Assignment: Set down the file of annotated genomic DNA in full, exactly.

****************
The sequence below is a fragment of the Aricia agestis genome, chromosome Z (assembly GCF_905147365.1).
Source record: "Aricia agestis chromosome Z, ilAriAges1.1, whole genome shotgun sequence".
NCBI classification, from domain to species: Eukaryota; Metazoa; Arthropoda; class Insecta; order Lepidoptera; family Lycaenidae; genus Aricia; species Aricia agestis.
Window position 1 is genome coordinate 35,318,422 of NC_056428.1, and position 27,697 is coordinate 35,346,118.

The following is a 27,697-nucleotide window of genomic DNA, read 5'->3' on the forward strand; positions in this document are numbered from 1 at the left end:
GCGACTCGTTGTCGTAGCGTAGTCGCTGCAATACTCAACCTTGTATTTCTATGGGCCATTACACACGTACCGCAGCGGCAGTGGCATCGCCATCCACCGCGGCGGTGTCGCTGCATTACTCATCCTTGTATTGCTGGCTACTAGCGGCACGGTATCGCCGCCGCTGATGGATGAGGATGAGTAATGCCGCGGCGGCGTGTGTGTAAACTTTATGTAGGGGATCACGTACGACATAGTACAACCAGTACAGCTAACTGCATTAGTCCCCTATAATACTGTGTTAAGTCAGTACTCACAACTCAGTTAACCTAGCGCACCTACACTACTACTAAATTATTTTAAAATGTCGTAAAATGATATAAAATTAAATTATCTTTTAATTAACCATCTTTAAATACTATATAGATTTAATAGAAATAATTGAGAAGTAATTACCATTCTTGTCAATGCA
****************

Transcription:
The sequence below is a fragment of the Aricia agestis genome, chromosome Z (assembly GCF_905147365.1).
Source record: "Aricia agestis chromosome Z, ilAriAges1.1, whole genome shotgun sequence".
NCBI classification, from domain to species: Eukaryota; Metazoa; Arthropoda; class Insecta; order Lepidoptera; family Lycaenidae; genus Aricia; species Aricia agestis.
Window position 1 is genome coordinate 35,318,422 of NC_056428.1, and position 27,697 is coordinate 35,346,118.

The following is a 27,697-nucleotide window of genomic DNA, read 5'->3' on the forward strand; positions in this document are numbered from 1 at the left end:
GCGACTCGTTGTCGTAGCGTAGTCGCTGCAATACTCAACCTTGTATTTCTATGGGCCATTACACACGTACCGCAGCGGCAGTGGCATCGCCATCCACCGCGGCGGTGTCGCTGCATTACTCATCCTTGTATTGCTGGCTACTAGCGGCACGGTATCGCCGCCGCTGATGGATGAGGATGAGTAATGCCGCGGCGGCGTGTGTGTAAACTTTATGTAGGGGATCACGTACGACATAGTACAACCAGTACAGCTAACTGCATTAGTCCCCTATAATACTGTGTTAAGTCAGTACTCACAACTCAGTTAACCTAGCGCACCTACACTACTACTAAATTATTTTAAAATGTCGTAAAATGATATAAAATTAAATTATCTTTTAATTAACCATCTTTAAATACTATATAGATTTAATAGAAATAATTGAGAAGTAATTACCATTCTTGTCAATGCA